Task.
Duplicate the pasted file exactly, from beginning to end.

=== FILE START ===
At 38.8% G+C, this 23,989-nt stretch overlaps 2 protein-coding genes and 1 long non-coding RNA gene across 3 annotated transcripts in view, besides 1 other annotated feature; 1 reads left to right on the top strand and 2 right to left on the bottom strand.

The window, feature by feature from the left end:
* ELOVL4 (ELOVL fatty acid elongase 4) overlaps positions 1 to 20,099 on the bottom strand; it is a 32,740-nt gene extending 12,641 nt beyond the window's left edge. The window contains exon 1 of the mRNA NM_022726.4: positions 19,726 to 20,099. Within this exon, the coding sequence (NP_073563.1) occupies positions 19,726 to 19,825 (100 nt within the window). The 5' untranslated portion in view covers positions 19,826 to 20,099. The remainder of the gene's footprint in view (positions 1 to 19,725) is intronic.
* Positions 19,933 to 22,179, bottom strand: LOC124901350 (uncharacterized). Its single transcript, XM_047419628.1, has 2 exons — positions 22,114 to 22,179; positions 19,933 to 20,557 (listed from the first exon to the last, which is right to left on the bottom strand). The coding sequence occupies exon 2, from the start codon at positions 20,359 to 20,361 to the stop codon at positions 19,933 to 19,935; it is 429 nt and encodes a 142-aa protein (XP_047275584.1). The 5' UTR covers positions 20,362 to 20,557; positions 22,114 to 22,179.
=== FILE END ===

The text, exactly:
At 38.8% G+C, this 23,989-nt stretch overlaps 2 protein-coding genes and 1 long non-coding RNA gene across 3 annotated transcripts in view, besides 1 other annotated feature; 1 reads left to right on the top strand and 2 right to left on the bottom strand.

The window, feature by feature from the left end:
* ELOVL4 (ELOVL fatty acid elongase 4) overlaps positions 1 to 20,099 on the bottom strand; it is a 32,740-nt gene extending 12,641 nt beyond the window's left edge. The window contains exon 1 of the mRNA NM_022726.4: positions 19,726 to 20,099. Within this exon, the coding sequence (NP_073563.1) occupies positions 19,726 to 19,825 (100 nt within the window). The 5' untranslated portion in view covers positions 19,826 to 20,099. The remainder of the gene's footprint in view (positions 1 to 19,725) is intronic.
* Positions 19,933 to 22,179, bottom strand: LOC124901350 (uncharacterized). Its single transcript, XM_047419628.1, has 2 exons — positions 22,114 to 22,179; positions 19,933 to 20,557 (listed from the first exon to the last, which is right to left on the bottom strand). The coding sequence occupies exon 2, from the start codon at positions 20,359 to 20,361 to the stop codon at positions 19,933 to 19,935; it is 429 nt and encodes a 142-aa protein (XP_047275584.1). The 5' UTR covers positions 20,362 to 20,557; positions 22,114 to 22,179.